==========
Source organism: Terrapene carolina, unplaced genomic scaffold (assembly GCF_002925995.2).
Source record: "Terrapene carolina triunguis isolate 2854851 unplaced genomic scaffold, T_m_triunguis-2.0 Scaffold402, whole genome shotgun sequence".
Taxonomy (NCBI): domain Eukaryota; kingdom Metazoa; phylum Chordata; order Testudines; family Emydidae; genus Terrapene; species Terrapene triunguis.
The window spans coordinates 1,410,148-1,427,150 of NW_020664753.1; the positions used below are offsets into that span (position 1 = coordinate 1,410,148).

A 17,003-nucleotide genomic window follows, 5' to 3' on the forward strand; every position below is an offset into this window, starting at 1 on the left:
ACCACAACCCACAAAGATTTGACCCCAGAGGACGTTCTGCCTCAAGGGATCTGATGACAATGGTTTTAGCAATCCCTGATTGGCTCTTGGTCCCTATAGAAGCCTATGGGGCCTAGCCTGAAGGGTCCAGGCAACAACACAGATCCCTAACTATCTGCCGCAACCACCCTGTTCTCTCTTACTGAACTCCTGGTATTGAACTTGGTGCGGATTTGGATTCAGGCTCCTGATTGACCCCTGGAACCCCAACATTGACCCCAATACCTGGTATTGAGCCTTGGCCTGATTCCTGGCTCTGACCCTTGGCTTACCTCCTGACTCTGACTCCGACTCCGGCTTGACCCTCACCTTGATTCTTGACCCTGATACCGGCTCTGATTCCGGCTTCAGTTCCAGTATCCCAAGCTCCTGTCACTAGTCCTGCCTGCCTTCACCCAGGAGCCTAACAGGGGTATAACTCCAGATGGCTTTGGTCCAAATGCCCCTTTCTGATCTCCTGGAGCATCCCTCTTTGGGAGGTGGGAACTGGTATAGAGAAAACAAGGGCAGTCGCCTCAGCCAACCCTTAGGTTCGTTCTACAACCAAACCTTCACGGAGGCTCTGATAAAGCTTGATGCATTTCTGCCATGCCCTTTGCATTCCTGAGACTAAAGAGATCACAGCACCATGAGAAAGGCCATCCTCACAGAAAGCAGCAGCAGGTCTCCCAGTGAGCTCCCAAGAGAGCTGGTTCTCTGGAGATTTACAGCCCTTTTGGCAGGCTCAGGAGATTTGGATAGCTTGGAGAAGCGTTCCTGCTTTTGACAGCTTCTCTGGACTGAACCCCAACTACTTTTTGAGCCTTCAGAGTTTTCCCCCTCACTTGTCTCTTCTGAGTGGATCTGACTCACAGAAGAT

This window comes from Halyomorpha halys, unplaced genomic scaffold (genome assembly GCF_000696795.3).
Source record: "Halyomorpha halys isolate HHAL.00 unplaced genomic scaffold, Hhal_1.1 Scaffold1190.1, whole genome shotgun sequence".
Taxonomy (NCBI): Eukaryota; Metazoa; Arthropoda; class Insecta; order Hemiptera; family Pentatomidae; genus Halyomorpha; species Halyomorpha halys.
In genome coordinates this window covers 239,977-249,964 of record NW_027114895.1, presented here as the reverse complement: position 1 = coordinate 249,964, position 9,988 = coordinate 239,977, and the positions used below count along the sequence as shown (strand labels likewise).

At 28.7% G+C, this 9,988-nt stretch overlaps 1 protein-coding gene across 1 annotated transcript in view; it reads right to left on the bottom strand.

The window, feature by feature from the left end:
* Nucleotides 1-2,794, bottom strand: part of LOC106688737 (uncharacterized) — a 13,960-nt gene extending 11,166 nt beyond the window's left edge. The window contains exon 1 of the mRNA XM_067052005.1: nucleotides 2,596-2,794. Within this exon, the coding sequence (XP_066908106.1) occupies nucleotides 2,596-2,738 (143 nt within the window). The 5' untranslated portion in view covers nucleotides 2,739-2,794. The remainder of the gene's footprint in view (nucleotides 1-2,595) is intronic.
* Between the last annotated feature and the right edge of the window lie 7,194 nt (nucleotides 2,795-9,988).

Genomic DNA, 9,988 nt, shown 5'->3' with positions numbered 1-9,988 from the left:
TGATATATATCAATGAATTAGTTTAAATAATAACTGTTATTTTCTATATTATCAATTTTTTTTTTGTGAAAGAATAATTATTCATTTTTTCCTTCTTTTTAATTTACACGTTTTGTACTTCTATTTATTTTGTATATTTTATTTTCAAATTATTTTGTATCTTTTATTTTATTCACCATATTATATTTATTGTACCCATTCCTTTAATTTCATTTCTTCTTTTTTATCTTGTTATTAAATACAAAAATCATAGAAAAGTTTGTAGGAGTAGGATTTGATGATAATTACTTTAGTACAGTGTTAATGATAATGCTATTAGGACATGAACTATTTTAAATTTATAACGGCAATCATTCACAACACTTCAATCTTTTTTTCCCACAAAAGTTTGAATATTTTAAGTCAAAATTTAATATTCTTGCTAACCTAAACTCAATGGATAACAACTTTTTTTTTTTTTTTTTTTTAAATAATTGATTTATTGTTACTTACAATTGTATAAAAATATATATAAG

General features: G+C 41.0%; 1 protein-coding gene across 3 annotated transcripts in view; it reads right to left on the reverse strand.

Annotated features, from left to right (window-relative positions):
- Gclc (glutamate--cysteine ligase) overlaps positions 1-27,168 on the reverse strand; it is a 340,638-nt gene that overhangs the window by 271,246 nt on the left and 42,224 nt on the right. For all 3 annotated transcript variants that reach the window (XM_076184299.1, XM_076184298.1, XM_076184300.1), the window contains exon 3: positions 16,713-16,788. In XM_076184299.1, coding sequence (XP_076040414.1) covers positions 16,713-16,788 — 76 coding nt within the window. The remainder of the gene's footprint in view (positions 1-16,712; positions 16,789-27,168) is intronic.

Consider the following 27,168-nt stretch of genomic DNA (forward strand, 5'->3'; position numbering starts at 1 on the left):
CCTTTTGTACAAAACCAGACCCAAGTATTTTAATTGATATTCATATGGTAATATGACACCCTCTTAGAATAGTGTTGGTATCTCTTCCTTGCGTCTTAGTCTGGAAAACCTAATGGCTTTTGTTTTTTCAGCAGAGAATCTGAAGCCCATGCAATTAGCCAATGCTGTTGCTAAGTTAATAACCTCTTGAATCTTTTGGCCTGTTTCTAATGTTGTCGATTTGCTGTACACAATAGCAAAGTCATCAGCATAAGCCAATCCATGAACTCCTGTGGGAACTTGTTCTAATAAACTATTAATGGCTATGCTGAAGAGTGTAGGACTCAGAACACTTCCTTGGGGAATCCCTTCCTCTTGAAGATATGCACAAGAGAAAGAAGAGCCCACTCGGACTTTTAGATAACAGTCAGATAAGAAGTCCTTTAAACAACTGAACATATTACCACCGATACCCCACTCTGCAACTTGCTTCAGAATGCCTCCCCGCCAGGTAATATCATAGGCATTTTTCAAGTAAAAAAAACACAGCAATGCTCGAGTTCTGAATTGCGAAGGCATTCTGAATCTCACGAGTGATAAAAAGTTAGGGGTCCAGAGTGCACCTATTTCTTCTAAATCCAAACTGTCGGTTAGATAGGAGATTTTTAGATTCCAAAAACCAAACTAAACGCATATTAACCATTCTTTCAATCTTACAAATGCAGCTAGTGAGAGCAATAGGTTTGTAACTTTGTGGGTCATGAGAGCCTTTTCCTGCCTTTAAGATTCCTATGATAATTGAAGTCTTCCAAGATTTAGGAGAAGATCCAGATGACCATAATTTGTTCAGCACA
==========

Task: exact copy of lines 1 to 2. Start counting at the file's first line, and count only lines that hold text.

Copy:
Source organism: Terrapene carolina, unplaced genomic scaffold (assembly GCF_002925995.2).
Source record: "Terrapene carolina triunguis isolate 2854851 unplaced genomic scaffold, T_m_triunguis-2.0 Scaffold402, whole genome shotgun sequence".